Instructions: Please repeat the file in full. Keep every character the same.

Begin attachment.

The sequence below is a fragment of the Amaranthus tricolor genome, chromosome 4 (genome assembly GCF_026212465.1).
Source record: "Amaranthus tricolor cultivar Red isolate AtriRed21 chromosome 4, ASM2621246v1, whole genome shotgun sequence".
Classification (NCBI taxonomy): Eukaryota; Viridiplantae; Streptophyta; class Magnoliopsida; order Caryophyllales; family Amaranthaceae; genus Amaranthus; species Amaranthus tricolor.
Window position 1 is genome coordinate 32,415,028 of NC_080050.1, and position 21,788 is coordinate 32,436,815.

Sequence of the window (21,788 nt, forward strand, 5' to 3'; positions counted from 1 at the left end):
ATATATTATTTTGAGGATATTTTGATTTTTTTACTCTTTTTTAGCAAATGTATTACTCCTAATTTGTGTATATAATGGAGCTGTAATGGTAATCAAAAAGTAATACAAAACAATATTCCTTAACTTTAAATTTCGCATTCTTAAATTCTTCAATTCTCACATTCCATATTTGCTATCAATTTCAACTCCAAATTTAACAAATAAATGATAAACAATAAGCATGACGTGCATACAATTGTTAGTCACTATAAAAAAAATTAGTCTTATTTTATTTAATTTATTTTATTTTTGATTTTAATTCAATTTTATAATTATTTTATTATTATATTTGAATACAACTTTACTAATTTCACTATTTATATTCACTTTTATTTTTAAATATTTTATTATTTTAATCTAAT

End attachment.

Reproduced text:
The sequence below is a fragment of the Amaranthus tricolor genome, chromosome 4 (genome assembly GCF_026212465.1).
Source record: "Amaranthus tricolor cultivar Red isolate AtriRed21 chromosome 4, ASM2621246v1, whole genome shotgun sequence".
Classification (NCBI taxonomy): Eukaryota; Viridiplantae; Streptophyta; class Magnoliopsida; order Caryophyllales; family Amaranthaceae; genus Amaranthus; species Amaranthus tricolor.
Window position 1 is genome coordinate 32,415,028 of NC_080050.1, and position 21,788 is coordinate 32,436,815.

Sequence of the window (21,788 nt, forward strand, 5' to 3'; positions counted from 1 at the left end):
ATATATTATTTTGAGGATATTTTGATTTTTTTACTCTTTTTTAGCAAATGTATTACTCCTAATTTGTGTATATAATGGAGCTGTAATGGTAATCAAAAAGTAATACAAAACAATATTCCTTAACTTTAAATTTCGCATTCTTAAATTCTTCAATTCTCACATTCCATATTTGCTATCAATTTCAACTCCAAATTTAACAAATAAATGATAAACAATAAGCATGACGTGCATACAATTGTTAGTCACTATAAAAAAAATTAGTCTTATTTTATTTAATTTATTTTATTTTTGATTTTAATTCAATTTTATAATTATTTTATTATTATATTTGAATACAACTTTACTAATTTCACTATTTATATTCACTTTTATTTTTAAATATTTTATTATTTTAATCTAAT